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Aramaic displacing Hebrew as a spoken language

By the early half of the 20th century, modern scholars reached a nearly unanimous opinion that Aramaic became a spoken language in the land of Israel by the start of Israel's Hellenistic Period in the 4th century BCE, and thus Hebrew ceased to function as a spoken language around the same time. However, during the latter half of the 20th century, accumulating archaeological evidence and especially linguistic analysis of the Dead Sea Scrolls has qualified the previous consensus. Alongside Aramaic, Hebrew also flourished as a living spoken language. Hebrew flourished until near the end of the Roman Period, when it continued on as a literary language by the Byzantine Period in the 4th century CE.

The exact roles of Aramaic and Hebrew remain hotly debated. A trilingual scenario has been proposed for the land of Israel. Hebrew functioned as the local mother tongue, Aramaic functioned as the international language with the rest of the Mideast, and eventually Greek functioned as another international language with the eastern areas of the Roman Empire. Communities of Jews (and non-Jews) are known, who immigrated to Judea from these other lands and continued to speak Aramaic or Greek.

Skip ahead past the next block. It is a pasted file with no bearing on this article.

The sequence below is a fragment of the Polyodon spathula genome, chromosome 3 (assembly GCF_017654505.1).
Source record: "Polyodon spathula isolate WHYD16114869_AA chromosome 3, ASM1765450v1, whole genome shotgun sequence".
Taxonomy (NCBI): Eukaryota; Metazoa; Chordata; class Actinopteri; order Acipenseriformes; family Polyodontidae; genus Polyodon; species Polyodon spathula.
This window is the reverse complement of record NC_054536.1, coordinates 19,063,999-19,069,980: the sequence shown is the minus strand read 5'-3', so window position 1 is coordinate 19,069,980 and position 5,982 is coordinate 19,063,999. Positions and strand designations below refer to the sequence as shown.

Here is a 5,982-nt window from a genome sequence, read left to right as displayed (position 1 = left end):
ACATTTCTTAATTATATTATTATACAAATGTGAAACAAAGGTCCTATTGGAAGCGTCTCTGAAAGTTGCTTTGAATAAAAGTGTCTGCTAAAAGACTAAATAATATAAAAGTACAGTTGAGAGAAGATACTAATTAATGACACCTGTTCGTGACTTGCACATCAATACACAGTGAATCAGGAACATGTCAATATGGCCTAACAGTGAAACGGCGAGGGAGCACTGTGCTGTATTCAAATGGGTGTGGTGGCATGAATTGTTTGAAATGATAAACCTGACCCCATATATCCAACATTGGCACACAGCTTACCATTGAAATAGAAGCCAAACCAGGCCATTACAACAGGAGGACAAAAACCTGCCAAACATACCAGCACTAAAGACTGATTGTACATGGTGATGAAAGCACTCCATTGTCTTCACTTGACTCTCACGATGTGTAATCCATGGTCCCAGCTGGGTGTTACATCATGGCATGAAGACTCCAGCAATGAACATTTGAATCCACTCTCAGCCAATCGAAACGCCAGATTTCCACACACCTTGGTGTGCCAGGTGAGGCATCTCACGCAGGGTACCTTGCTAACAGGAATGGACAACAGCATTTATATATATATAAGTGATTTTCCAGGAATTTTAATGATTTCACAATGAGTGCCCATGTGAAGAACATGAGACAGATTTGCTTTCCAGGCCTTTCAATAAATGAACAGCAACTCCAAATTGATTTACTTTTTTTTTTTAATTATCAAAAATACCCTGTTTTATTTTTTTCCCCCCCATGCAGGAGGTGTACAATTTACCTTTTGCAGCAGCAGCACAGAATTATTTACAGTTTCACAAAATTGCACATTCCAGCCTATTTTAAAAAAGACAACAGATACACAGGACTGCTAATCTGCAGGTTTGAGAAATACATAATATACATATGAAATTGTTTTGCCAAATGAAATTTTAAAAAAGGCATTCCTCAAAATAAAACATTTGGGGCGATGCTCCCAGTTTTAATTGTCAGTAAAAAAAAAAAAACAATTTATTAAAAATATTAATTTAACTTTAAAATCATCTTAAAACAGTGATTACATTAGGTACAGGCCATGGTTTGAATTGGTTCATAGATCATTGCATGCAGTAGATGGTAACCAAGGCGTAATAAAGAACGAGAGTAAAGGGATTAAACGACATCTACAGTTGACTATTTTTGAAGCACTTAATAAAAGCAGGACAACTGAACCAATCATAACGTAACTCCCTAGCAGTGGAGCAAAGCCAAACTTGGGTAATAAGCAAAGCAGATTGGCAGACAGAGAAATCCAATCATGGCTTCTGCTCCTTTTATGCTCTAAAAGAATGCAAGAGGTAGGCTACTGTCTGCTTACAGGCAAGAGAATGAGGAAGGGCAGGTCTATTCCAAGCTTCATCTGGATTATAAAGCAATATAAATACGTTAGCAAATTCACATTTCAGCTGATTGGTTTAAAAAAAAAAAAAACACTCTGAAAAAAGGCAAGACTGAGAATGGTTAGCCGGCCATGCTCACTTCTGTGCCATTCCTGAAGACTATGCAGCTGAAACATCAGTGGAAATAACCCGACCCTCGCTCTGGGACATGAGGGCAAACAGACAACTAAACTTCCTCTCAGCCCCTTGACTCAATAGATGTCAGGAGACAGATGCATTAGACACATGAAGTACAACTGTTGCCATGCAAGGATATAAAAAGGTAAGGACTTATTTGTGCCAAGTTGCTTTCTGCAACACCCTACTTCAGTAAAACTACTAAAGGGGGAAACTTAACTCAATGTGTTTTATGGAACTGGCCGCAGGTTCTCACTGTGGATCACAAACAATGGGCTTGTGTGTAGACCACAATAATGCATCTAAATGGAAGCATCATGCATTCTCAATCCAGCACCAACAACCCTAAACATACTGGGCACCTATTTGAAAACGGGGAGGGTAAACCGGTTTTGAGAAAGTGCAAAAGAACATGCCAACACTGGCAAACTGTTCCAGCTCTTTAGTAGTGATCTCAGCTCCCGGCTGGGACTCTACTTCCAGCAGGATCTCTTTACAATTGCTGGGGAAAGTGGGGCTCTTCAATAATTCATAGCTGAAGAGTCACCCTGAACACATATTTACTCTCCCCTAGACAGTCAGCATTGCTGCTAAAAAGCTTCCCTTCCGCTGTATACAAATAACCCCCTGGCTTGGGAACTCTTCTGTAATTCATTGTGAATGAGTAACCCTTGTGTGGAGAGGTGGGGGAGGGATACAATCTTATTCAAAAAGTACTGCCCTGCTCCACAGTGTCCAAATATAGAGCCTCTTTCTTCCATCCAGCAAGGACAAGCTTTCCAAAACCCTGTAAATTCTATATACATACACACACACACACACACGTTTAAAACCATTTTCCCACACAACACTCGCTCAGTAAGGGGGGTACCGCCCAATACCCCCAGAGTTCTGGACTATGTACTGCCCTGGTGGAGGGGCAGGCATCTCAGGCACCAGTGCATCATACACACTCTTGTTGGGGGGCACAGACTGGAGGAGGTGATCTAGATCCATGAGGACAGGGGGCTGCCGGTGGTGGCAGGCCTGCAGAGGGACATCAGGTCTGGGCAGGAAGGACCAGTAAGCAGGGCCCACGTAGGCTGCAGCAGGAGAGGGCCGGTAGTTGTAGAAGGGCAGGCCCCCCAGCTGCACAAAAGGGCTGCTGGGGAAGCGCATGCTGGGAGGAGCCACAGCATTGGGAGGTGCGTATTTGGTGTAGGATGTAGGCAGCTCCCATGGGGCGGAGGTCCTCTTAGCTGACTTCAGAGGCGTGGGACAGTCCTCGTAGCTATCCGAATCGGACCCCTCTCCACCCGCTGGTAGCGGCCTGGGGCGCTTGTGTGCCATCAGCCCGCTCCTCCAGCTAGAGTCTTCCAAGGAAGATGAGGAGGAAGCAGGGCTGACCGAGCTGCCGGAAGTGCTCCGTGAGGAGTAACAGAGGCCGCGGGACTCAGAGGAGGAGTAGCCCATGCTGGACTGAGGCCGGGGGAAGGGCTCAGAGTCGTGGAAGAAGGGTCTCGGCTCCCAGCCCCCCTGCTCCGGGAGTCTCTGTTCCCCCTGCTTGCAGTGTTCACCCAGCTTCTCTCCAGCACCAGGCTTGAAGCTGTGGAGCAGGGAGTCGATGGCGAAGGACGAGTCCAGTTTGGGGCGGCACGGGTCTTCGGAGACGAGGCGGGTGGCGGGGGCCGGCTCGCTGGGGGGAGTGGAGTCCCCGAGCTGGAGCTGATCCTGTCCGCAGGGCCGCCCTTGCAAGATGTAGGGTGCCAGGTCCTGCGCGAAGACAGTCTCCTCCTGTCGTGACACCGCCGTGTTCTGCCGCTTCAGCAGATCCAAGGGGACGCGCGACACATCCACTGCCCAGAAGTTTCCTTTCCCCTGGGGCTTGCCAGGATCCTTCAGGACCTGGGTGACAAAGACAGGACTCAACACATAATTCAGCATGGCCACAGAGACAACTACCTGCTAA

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Although the survival of Hebrew as a spoken language until the Byzantine Period is well-known among Hebrew linguists[citation needed], there remains a lag in awareness among some historians who do not necessarily keep up-to-speed with linguistic research and rely on outdated scholarship. Nevertheless, current understandings of the vigor of Hebrew are slowly but surely making their way through the academic literature. The Hebrew of the Dead Sea Scrolls distinguishes the Dead Sea Scroll Hebrew from the various dialects of Biblical Hebrew out of which it evolved: "This book presents the specific features of DSS Hebrew, emphasizing deviations from classical BH."[14] The Oxford Dictionary of the Christian Church which once said, in 1958 in its first edition, that Hebrew "ceased to be a spoken language around the fourth century BCE", now says, in 1997 in its third edition, that Hebrew "continued to be used as a spoken and written language in the New Testament period".[15] An Introductory Grammar of Rabbinic Hebrew says, "It is generally believed that the Dead Sea Scrolls, specifically the Copper Scroll and also the Bar Kokhba letters, have furnished clear evidence of the popular character of MH [Mishnaic Hebrew]."[16] And so on.[17] Israeli scholars now tend to take it for granted that Hebrew as a spoken language is a feature of Judea's Roman Period.

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